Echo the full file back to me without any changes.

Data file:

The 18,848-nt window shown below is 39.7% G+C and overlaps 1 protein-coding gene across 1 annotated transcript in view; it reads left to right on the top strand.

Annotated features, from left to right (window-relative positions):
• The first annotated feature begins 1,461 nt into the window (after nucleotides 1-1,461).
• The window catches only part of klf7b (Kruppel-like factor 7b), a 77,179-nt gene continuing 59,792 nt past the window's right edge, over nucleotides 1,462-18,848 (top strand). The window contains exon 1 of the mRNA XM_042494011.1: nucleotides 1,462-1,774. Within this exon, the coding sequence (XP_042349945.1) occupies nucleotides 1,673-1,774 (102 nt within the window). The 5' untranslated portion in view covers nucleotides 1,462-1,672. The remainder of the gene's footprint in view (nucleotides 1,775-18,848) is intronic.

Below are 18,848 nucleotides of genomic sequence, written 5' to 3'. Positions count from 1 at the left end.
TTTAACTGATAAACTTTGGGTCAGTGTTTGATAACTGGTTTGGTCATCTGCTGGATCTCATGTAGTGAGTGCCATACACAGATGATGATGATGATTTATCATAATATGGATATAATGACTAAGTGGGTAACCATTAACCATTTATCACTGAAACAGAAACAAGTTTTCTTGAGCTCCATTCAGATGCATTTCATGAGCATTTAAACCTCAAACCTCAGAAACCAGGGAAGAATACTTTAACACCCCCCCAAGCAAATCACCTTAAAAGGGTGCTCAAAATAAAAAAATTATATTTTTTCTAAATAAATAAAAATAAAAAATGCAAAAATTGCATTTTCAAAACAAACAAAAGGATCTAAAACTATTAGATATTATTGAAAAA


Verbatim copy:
The 18,848-nt window shown below is 39.7% G+C and overlaps 1 protein-coding gene across 1 annotated transcript in view; it reads left to right on the top strand.

Annotated features, from left to right (window-relative positions):
• The first annotated feature begins 1,461 nt into the window (after nucleotides 1-1,461).
• The window catches only part of klf7b (Kruppel-like factor 7b), a 77,179-nt gene continuing 59,792 nt past the window's right edge, over nucleotides 1,462-18,848 (top strand). The window contains exon 1 of the mRNA XM_042494011.1: nucleotides 1,462-1,774. Within this exon, the coding sequence (XP_042349945.1) occupies nucleotides 1,673-1,774 (102 nt within the window). The 5' untranslated portion in view covers nucleotides 1,462-1,672. The remainder of the gene's footprint in view (nucleotides 1,775-18,848) is intronic.

Below are 18,848 nucleotides of genomic sequence, written 5' to 3'. Positions count from 1 at the left end.
TTTAACTGATAAACTTTGGGTCAGTGTTTGATAACTGGTTTGGTCATCTGCTGGATCTCATGTAGTGAGTGCCATACACAGATGATGATGATGATTTATCATAATATGGATATAATGACTAAGTGGGTAACCATTAACCATTTATCACTGAAACAGAAACAAGTTTTCTTGAGCTCCATTCAGATGCATTTCATGAGCATTTAAACCTCAAACCTCAGAAACCAGGGAAGAATACTTTAACACCCCCCCAAGCAAATCACCTTAAAAGGGTGCTCAAAATAAAAAAATTATATTTTTTCTAAATAAATAAAAATAAAAAATGCAAAAATTGCATTTTCAAAACAAACAAAAGGATCTAAAACTATTAGATATTATTGAAAAA